THE MORNING AFTER: AN EXCLUSIVE POSTSHOW INTERVIEW WITH TAKAHIRO MIYASHITA
Photos by Yusuke Uchiha - @y_u.photography
2018 S/S was the first time beloved designer Takahiro Miyashita ever brought his eponymous collection to a runway show since founding the label nearly eight years ago. His restyled catwalk reprisal (since Paris) was one of the most anticipated shows of Tokyo Fashion Week, opening with the tender rawness of Suzanne Vega’s classic a cappella verses as time seemingly stopped and beckoned the audience to lean in. (see Honeyee US’s show coverage here)
Miyashita san had decided not to take any interviews this season, but somehow obliged our request one rainy afternoon a few days after the show. We met him at his Tokyo atelier, his ribs still tender from a pre-show fall in the studio but despite this, looking cool and collected as usual. Setting up camp in a quiet coffee shop next door, we gathered around a table by the window, pre-typhoon weather gently roaring outside.
It’s been awhile since you’ve done a runway show. How do you feel?
What are the main words you would use to describe yourself during the show?
Beautiful, nervous…a little bit excited. Maybe happy. A little bit.
Not a lot happy?
I don’t know yet. I’m still digesting everything.
For me the show was very interesting. I wanted to see your show live—I always see it in magazines or videos—I’ve never seen it in person. So when I went to the show, there was music for two [seemingly long] minutes—
That’s my style. Two and a half minutes. Like usual.
Before the show starts…
Super important time for me.
When you chose the song, was it meant to give the audience an emotion? How the show was going to feel?
You have to confuse everyone and make them focused. I also need to be focused. So that time before the show—the intro—I also need to be focused, concentrated. It’s an extremely important time for both the viewers and those putting on the show. It’s not only about showing the clothes—music is also a very important element for the show. Everything…how you use time… The show starts from the moment you wake up.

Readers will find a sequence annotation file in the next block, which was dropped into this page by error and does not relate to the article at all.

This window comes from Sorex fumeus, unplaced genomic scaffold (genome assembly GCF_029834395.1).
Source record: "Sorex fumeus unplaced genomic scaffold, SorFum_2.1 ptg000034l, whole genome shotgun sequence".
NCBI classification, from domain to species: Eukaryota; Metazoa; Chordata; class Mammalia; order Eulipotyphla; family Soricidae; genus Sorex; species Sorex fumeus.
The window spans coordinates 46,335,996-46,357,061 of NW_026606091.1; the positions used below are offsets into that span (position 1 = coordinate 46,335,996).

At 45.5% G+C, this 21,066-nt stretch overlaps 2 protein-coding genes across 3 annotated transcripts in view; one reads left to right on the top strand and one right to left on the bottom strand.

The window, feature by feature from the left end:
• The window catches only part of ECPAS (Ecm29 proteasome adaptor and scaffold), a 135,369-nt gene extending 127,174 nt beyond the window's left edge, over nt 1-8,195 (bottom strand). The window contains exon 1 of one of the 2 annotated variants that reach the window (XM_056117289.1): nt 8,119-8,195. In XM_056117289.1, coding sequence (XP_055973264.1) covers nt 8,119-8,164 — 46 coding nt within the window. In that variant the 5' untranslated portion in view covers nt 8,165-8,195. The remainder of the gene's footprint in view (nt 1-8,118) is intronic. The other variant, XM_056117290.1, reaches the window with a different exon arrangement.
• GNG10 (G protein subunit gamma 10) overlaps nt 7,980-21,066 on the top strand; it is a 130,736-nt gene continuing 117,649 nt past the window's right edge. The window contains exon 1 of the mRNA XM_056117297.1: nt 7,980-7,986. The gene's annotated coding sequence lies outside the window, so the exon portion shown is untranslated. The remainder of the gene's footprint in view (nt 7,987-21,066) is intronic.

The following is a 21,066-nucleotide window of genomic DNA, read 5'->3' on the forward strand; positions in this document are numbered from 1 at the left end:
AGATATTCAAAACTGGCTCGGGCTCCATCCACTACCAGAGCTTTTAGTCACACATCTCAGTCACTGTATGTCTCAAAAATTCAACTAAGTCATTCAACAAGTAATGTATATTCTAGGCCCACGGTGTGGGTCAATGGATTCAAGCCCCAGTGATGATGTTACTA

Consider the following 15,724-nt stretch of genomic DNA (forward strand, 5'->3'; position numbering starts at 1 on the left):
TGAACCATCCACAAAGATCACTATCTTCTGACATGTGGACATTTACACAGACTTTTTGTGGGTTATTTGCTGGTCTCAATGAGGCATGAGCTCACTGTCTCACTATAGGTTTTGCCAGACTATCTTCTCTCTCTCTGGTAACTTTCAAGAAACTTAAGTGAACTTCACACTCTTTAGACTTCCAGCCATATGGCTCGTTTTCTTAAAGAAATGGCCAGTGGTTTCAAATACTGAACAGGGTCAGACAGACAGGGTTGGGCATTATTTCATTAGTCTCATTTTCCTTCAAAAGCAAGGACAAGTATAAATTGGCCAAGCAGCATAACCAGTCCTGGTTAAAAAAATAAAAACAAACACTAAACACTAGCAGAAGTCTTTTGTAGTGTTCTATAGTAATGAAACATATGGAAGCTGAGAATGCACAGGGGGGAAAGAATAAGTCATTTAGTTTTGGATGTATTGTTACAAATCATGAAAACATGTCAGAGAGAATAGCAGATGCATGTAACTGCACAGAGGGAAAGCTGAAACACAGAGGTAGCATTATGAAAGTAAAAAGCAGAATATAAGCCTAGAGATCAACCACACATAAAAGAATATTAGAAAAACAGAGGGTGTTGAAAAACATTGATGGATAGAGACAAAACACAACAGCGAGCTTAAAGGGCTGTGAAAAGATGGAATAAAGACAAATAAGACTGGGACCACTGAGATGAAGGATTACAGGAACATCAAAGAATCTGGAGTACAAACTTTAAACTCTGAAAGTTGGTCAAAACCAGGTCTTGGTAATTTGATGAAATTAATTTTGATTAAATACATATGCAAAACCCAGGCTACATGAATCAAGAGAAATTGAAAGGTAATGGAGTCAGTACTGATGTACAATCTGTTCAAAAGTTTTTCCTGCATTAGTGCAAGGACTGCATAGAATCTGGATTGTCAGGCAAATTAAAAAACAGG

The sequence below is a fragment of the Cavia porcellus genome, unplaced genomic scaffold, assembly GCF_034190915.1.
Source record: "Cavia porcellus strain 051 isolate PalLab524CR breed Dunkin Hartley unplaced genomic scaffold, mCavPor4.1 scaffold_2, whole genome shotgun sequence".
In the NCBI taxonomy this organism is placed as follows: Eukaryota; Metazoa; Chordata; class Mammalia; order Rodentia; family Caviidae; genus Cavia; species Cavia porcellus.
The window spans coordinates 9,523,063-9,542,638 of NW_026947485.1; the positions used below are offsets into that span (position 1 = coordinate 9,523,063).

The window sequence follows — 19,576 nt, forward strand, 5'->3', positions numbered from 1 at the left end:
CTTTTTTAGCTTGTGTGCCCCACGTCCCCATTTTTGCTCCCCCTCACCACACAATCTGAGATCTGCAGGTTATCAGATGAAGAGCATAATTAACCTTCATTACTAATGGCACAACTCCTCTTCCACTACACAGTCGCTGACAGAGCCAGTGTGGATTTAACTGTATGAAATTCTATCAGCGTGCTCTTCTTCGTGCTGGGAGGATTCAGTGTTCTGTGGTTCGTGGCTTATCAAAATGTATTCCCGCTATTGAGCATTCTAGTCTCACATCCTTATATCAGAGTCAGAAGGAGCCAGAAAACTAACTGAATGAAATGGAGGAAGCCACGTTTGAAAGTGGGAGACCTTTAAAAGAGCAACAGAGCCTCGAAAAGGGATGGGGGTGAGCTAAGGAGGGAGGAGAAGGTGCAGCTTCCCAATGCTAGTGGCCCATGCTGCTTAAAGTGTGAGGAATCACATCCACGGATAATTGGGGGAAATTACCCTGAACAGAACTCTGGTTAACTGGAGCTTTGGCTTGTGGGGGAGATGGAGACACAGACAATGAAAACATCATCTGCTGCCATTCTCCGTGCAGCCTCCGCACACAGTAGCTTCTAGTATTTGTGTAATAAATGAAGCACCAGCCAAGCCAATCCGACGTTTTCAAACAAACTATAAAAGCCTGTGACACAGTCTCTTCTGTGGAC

Usually when I go to a fashion show, everyone’s talking and they tell you to sit. You sit, the music starts, and the clothes come out. With your show you sit, the show starts, and there’s two minutes for me to let go of everything, meaning, I don’t have think about what I did today, what I want to do later—I’m zoned in and the music brings me into the emotion of what he’s trying to encapsulate with the show. Was that his intention? To escape?
It was very…successful [in that way] because there was anticipation but at the same time it was giving me a feeling. The hook of the song (Tom’s Diner by Suzanne Vega) was cut out until the end… It gave the audience some time to let go of everything that they were dealing with in their regular life and focus on what Miyashita wanted to present to us…